Justia Government & Administrative Law Opinion Summaries

Articles Posted in South Dakota Supreme Court

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The Supreme Court affirmed the ruling of the circuit court affirming the decision of the South Dakota Board of Pardons and Paroles affirming the South Dakota Department of Correction's (Department) calculations of Appellant's parole eligibility for his two sentences under the parole grid in S.D. Codified Laws 24-15A-32, holding that the Department correctly calculated Appellant's parole eligibility. Appellant was sentenced to penitentiary terms for aggravated assault against a law enforcement officer and aggravated assault with a dangerous weapon. Before the Supreme Court, Appellant argued that the Department misapplied the parole grid by using one or more of his prior non-violent felony convictions to increase his time until parole. The Supreme Court affirmed, holding that the Department properly applied the parole grid. View "Reck v. South Dakota Board of Pardons & Paroles" on Justia Law

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The Supreme Court affirmed the judgment of the circuit court granting Plaintiffs' motion for summary judgment in this declaratory judgment action challenging the validity of a zoning ordinance amendment passed by the Pennington County Board of Commissioners (Board), holding that legal notice was insufficient as to the Board, and therefore, the ordinance was void. The Board proposed an ordinance amendment as to a Pennington County Zoning Ordinance regulating mining permits. The Pennington County Planning Commission (Commission) ultimately voted to approve the amendment. The Board then voted to adopt it. Plaintiffs, three citizens, filed a complaint for declaratory relief seeking a judgment that the ordinance was void for failure to comply with the statutory notice provisions for the public hearings before the Commission and County pursuant to S.D. Codified Laws 11-2-18 and -19. The circuit court granted summary judgment for Plaintiffs. The Supreme Court affirmed, holding (1) Plaintiffs had standing to challenge the validity of the ordinance and did not waive their objections to the statutory notice requirements; and (2) legal notice was insufficient as to the Board. View "Abata v. Pennington County Board of Commissioners" on Justia Law

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The Supreme Court reversed the judgment of the circuit court dismissing Appellants’ appeal of a decision of the Butte County Commission as untimely, holding that Appellants’ appeal was timely. The Commission held a public hearing on a petition to vacate a public roadway and section line in Butte County. After considering the petition, the Commission voted to approve the petition. Appellants appealed the Commission’s decision to vacate the public roadway and section line. The circuit court dismissed the appeal as untimely. On appeal, Appellants argued that the Commission’s decision could not “become effective” for purposes of S.D. Codified Laws 31-3-34 until it became enforceable. The County argued in response that the Commission’s decision became “effective” on the last date of publication under S.D. Codified Laws 31-3-9. The Supreme Court reversed, holding that a Commission’s resolution and order vacating a road becomes effective under section 31-3-34 twenty days after completed publication under section 31-3-9. View "Olson v. Butte County Commission" on Justia Law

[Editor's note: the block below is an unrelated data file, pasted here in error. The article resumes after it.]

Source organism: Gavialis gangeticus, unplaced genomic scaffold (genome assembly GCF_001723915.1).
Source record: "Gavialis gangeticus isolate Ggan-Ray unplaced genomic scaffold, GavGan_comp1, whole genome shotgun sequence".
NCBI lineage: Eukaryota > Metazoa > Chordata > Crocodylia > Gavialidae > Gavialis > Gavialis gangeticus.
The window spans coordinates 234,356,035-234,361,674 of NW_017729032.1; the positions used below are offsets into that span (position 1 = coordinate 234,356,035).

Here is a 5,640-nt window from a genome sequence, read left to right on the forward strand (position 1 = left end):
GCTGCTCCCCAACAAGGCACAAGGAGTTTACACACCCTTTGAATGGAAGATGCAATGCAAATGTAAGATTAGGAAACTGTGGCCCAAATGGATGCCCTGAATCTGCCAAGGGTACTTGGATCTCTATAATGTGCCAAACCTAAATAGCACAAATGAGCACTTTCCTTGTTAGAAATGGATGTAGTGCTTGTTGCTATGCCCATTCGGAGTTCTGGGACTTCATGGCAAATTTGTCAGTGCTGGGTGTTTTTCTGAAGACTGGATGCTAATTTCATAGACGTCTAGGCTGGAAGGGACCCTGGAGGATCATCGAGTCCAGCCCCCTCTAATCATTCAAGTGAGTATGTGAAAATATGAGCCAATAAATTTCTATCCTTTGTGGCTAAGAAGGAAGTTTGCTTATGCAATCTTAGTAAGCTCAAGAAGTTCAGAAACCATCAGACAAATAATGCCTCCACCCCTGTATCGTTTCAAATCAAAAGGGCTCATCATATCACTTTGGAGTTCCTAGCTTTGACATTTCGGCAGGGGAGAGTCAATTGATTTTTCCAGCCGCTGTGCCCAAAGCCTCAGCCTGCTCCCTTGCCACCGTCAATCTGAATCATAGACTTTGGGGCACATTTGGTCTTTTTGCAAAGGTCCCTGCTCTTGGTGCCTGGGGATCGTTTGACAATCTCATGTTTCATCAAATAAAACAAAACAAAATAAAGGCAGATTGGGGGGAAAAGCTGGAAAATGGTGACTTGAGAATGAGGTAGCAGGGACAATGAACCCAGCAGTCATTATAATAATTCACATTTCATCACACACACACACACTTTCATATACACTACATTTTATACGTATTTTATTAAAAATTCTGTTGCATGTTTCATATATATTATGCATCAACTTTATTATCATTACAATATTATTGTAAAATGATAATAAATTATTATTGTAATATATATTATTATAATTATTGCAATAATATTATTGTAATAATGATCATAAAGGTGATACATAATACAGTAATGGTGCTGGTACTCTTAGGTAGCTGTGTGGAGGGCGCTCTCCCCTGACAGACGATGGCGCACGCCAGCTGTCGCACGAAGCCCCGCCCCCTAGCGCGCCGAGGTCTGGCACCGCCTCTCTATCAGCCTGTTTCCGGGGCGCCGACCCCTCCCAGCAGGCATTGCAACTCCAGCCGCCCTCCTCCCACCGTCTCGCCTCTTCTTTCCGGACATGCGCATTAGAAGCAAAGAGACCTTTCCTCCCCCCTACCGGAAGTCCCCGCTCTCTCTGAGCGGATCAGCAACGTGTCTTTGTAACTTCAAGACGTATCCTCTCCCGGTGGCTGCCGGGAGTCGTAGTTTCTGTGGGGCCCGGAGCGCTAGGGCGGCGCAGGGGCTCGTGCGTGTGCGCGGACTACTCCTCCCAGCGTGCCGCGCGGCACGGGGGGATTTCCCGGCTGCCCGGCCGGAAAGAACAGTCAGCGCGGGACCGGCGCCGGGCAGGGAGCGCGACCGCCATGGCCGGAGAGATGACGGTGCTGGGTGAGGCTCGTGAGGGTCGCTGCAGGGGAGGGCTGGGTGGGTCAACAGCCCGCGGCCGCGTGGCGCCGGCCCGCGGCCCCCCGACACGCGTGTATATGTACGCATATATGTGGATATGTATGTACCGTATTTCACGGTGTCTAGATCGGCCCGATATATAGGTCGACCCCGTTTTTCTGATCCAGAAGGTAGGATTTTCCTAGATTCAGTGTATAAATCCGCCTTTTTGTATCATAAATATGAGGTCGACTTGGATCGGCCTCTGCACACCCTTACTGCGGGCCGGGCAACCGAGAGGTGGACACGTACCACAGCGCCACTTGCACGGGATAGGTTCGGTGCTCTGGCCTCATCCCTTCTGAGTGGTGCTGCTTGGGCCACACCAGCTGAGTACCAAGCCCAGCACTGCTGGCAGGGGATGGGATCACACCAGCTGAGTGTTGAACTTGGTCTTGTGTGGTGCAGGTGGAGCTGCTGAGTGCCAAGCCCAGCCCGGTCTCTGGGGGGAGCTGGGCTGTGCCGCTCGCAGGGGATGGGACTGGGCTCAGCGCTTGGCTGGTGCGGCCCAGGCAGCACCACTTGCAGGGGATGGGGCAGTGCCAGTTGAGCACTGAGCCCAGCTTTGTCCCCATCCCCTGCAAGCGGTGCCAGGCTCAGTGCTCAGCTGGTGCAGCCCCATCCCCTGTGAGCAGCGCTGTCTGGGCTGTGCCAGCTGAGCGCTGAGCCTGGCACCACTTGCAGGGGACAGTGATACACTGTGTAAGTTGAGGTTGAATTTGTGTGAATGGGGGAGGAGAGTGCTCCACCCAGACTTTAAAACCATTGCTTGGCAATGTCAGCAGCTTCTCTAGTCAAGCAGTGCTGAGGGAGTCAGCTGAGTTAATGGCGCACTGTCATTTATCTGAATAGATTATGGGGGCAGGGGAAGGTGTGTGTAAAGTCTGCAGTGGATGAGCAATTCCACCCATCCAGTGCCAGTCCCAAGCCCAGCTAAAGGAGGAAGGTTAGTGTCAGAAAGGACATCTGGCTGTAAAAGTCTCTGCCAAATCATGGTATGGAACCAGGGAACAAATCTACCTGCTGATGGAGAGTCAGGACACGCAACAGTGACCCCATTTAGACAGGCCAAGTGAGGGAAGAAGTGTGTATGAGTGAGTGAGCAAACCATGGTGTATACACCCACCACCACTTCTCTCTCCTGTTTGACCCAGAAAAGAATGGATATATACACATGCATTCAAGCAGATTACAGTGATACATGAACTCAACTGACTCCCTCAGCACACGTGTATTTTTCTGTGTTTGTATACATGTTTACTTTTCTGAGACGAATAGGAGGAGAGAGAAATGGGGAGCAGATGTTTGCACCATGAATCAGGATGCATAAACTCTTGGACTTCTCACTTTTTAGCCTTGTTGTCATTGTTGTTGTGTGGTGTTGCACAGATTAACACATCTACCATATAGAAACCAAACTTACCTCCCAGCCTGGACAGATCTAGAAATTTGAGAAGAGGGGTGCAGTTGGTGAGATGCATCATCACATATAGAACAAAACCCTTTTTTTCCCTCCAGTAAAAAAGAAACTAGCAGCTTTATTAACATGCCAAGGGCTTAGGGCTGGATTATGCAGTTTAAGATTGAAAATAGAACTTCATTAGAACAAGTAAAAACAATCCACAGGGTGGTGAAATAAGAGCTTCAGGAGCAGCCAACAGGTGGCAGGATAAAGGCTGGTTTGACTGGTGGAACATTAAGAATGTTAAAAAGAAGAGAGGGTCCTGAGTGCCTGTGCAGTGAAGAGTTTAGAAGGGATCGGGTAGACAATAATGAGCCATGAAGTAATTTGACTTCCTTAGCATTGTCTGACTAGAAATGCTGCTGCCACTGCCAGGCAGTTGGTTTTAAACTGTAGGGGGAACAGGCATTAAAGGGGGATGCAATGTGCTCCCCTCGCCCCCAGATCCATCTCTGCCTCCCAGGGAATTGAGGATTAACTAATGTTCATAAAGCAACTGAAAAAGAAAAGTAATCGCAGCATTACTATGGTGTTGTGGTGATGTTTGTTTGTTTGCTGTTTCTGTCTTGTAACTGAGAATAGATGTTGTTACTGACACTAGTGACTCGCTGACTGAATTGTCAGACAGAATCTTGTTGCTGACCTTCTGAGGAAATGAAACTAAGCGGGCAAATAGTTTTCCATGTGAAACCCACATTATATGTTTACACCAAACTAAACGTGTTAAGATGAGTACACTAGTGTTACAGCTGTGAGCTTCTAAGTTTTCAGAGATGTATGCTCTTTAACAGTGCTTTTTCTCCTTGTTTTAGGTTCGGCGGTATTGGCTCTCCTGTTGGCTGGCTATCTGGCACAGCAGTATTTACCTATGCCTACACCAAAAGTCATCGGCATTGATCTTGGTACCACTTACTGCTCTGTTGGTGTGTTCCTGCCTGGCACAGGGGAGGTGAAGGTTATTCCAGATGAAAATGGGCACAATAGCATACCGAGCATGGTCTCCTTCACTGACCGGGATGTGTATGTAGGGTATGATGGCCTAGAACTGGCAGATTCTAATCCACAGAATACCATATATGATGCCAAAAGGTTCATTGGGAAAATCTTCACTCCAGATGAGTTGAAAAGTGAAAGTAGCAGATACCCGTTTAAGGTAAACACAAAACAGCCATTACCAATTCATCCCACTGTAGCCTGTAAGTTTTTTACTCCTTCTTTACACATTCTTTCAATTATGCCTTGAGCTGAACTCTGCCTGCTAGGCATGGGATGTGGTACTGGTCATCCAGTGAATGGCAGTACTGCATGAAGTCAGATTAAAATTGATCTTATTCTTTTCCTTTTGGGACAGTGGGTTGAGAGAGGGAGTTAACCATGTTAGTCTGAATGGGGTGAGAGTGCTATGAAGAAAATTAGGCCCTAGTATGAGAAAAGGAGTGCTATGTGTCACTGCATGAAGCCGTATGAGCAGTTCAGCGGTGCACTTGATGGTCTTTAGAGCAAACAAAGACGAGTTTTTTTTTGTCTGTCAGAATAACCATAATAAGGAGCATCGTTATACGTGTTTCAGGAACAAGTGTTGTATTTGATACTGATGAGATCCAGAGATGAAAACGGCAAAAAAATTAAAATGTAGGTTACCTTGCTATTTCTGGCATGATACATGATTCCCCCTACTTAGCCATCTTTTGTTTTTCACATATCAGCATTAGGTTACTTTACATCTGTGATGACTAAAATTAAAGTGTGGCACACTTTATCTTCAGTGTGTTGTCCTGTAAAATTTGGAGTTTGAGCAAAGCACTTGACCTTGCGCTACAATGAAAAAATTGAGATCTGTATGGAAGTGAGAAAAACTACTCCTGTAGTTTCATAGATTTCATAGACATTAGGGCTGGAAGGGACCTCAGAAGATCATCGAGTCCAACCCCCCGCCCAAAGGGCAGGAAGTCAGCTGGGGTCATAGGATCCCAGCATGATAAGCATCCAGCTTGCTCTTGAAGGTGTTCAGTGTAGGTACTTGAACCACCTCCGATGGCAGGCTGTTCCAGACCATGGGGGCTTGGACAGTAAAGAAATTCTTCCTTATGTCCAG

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The Supreme Court reversed the decision of the circuit court affirming the decision of the South Dakota Department of Labor and Regulation awarding partial summary judgment in favor of Claimant for existing medical expenses she incurred after she suffered a workplace injury to her right foot that required surgery. This appeal concerned Claimant’s second motion for partial summary judgment to recover existing medical expenses after the Department first award partial summary judgment for Claimant’s incurred medical expenses. Employer and its insurer paid the outstanding medical expenses and then argued that a decision on the second motion was unnecessary because the issue was moot. The Department granted partial summary judgment in favor of Claimant. The circuit court affirmed. The Supreme Court reversed the circuit court’s judgment affirming the Department’s decision and remanded to the circuit court with instructions that the court order the Department to vacate its order and dismiss Claimant’s claim for medical expenses, holding that the claim for medical expenses set forth in Claimant’s motion for partial summary judgment became moot prior to the Department’s final order granting summary judgment and was moot when the circuit court reviewed it on appeal. View "Skjonsberg v. Menard, Inc." on Justia Law

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The Supreme Court affirmed the decision of the circuit court affirming in part and reversing in part the decision of the South Dakota Department of Revenue issuing Carsforsale.com a certificate of assessment for alleged use tax violations, holding that Carsforsale was not entitled to an advertising exemption or a sale-for-resale exemption. Carsforsale was a web-based business that offered dealers and individuals an online forum to advertise their vehicle for sale and also provided website hosting, social media integration, and other services. The Department found that Carsforsale was not entitled to an advertising exemption on disputed services and dismissed Carsforsale’s argument that the purchases of domain names were exempt under the sale-for-resale exemption. The Supreme Court held (1) Carsforsale was not entitled to the advertising exemption; and (2) Carsforsale was not entitled to the sale-for-resale exemption. View "Carsforsale.com v. South Dakota Department of Revenue" on Justia Law